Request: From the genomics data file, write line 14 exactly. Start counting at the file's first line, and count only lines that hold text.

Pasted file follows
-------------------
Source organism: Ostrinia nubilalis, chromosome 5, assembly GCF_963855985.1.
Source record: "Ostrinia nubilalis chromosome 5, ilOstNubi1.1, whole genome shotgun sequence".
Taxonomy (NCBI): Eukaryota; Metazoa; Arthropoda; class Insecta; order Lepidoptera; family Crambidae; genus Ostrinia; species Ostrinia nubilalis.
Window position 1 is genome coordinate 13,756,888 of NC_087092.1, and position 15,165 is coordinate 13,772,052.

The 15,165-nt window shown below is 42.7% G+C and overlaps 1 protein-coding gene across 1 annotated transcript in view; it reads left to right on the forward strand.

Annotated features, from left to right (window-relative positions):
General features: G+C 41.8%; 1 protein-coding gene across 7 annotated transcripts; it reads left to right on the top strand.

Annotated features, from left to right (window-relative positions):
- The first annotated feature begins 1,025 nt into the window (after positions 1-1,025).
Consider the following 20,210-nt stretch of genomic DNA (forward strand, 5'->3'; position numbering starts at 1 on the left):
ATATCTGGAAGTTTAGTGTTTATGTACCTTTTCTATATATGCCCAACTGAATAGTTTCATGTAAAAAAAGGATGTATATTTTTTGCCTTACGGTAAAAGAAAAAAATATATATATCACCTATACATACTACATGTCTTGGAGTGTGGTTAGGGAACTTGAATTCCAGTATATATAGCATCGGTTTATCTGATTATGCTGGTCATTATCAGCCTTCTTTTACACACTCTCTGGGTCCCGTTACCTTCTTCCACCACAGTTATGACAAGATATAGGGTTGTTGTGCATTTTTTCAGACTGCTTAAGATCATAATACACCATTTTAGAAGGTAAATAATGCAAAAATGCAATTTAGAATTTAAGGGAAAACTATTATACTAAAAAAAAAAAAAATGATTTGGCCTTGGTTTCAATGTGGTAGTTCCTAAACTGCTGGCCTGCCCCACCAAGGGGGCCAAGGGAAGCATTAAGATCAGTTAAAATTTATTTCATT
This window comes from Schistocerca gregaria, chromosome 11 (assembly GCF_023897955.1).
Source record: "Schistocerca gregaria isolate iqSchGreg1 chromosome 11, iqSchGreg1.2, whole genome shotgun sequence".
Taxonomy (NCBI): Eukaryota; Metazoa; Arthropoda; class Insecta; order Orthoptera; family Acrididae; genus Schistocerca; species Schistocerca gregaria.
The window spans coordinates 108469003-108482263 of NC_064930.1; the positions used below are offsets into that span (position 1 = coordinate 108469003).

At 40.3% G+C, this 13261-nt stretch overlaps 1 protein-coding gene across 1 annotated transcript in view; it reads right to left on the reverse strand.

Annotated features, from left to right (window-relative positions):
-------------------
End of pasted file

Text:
Taxonomy (NCBI): Eukaryota; Metazoa; Arthropoda; class Insecta; order Orthoptera; family Acrididae; genus Schistocerca; species Schistocerca gregaria.